December 4, 2013

The Empty Chair

Schricker,-Mary-Dec2010By Mary Schricker Gemberling

The following is an excerpt from my book, A Labor of Love; My Personal Journey through the World of Caregiving. Many of you may be taking the final steps with a loved one or experiencing your first holiday season without them. It is my hope that by sharing this personal story, you will not feel so alone. May you be blessed with a feeling of peacefulness and a heart full of memories this holiday season.

“Holidays are typically a time of joy and happiness. But while everyone else is immersed in the hustle and bustle of the season, there are many caregivers who are struggling with the holiday spirit while watching their loved ones succumb to illness or even death. I remember the first holiday season after my mom’s stroke. Her weakened condition made it difficult for her to participate in all of the activities that were so much a part of our family’s traditions. She had always made the pumpkin pies and baked her special nut bread. She had never missed a year of sending Christmas cards, some to people she had known for over sixty years. She prided herself on carefully selecting presents for each family member as well as her friends.
My mom was a giver and it was important to her to keep giving. My mom’s persistence would not allow her to admit she could no longer perform these once simple tasks. It is difficult for someone who is no longer able to physically and mentally do the things he or she has spent a lifetime doing. The anger and emotions that played out during these months added increased stress to all of us involved in my mother’s caregiving. We felt sad for her, sad for the loss of traditions, and a bit less enthused about our own holiday festivities. But knowing it could be her last, we wanted to make it as good as we could. We helped her write and send cards, took her shopping, and wrapped the presents, but it just wasn’t the same for her; she missed doing it herself. There was such a range of emotions to deal with along with all the other anticipated stressed during this trying time. Visits to my mom were difficult the weeks before and during this first holiday season. She missed her condo and would beg anyone who would listen to find a way to help her return home. We tried to decorate her room and make it feel festive, but nothing we did could ever come close to matching the memories of holidays past in her own home. Understandably, she just simply lost the joy of the season.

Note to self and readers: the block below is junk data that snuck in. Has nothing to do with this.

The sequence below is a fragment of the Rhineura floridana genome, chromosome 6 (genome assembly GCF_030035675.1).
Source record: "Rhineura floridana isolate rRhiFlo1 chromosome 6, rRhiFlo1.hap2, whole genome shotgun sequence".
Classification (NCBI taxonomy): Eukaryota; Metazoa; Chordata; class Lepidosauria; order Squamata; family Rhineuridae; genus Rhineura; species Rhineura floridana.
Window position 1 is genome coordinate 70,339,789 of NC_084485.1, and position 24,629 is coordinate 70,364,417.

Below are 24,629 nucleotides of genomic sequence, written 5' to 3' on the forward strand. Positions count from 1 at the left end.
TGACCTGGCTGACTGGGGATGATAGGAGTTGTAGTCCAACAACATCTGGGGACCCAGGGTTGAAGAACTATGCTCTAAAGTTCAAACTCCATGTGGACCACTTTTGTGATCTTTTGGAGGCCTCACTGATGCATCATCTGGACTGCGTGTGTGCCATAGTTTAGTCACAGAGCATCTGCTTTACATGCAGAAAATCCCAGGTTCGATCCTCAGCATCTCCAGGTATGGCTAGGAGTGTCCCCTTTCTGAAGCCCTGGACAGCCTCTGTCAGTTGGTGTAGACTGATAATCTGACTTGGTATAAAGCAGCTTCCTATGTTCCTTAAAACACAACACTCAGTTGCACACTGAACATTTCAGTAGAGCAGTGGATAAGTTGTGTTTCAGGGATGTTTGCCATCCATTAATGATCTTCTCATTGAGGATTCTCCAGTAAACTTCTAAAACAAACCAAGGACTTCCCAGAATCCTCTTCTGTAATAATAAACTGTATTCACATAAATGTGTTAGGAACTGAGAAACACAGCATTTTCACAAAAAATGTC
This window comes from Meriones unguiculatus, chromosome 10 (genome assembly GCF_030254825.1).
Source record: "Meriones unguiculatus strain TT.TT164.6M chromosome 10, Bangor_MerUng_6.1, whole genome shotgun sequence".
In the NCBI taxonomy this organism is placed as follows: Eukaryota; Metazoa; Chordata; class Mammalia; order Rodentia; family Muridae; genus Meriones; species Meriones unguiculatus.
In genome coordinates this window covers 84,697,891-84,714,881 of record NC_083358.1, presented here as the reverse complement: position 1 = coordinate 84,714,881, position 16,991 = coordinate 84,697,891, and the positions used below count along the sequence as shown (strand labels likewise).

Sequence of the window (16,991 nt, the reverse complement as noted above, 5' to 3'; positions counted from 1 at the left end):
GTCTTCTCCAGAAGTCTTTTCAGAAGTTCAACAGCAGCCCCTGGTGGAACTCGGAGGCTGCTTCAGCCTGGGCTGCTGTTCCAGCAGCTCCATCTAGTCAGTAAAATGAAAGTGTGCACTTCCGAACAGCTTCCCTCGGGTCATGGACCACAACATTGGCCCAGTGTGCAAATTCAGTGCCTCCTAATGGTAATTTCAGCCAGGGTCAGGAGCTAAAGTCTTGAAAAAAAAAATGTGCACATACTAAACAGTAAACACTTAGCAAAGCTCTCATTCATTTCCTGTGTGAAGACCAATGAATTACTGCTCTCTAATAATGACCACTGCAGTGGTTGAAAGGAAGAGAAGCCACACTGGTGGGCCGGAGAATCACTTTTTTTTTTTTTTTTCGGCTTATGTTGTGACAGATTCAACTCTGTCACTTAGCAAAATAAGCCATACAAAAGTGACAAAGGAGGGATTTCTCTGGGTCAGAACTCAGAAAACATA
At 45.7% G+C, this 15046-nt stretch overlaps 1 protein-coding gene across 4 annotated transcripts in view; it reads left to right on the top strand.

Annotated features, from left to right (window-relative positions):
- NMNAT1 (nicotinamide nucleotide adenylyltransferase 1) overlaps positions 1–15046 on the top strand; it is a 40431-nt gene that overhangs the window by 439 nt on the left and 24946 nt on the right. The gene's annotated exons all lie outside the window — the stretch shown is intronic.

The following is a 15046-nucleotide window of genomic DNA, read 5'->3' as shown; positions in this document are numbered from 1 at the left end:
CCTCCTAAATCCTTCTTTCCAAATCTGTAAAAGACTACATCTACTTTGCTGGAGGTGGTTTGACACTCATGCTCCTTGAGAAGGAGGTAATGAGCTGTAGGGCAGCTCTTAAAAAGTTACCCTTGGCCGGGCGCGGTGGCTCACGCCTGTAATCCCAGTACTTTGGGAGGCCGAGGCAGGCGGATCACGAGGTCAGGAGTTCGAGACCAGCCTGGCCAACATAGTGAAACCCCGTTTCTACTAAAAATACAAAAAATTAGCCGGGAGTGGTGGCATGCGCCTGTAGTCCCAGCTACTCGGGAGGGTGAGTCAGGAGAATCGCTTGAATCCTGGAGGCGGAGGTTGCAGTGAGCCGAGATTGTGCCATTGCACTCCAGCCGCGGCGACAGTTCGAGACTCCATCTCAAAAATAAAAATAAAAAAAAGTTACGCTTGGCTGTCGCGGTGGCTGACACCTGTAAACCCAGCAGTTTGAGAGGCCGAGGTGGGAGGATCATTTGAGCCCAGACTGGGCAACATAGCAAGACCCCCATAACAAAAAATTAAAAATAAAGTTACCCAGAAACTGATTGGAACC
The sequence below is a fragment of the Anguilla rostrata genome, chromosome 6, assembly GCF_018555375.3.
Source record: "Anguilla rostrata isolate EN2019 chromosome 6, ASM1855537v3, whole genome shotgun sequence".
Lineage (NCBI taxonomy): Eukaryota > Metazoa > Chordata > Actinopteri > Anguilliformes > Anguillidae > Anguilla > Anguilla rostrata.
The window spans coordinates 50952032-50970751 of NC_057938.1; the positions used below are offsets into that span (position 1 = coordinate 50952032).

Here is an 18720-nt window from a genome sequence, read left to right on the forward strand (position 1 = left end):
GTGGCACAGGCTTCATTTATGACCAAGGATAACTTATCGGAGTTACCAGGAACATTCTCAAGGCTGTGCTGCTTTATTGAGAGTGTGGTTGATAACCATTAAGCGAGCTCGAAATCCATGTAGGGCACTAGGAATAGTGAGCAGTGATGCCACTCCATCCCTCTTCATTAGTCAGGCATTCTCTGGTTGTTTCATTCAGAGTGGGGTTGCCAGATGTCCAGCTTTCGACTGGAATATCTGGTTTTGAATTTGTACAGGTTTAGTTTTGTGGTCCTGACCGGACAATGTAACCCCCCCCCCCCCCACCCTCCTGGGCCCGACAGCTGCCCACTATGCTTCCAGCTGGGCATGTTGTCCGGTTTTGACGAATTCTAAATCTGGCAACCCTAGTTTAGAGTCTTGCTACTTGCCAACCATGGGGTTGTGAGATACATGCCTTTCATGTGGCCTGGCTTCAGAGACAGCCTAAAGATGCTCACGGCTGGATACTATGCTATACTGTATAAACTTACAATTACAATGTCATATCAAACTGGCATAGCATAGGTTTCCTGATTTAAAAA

My mom lived another eighteen months through anniversaries, birthdays, and additional holidays. We met the challenges of each day as best we could, again knowing in our hearts that it could be her last. I am glad we had all those extra celebrations with my mom even if she was not fully able to enjoy them. The passing of time allows the “not so good” times to fade and helps us clearly remember the “good” ones. Today when I think of the holidays, I picture my mom in the kitchen of my childhood home, hot pad in hand, carefully removing that pumpkin pie from the oven. If I concentrate hard enough, I can almost smell the freshly baked nut bread. I see colorful packages piled under a towering, slightly crooked tree, in front of the bay window of our living room. Those are the memories that I want to keep.”

Mary Schricker Gemberling, former educator and Seniors Real Estate Specialist, is the author of two books, The West End Kid and Labor of Love; My Personal Journey Through the World of Caregiving (available at www.amazon.com )

Filed Under: Family, Personal Growth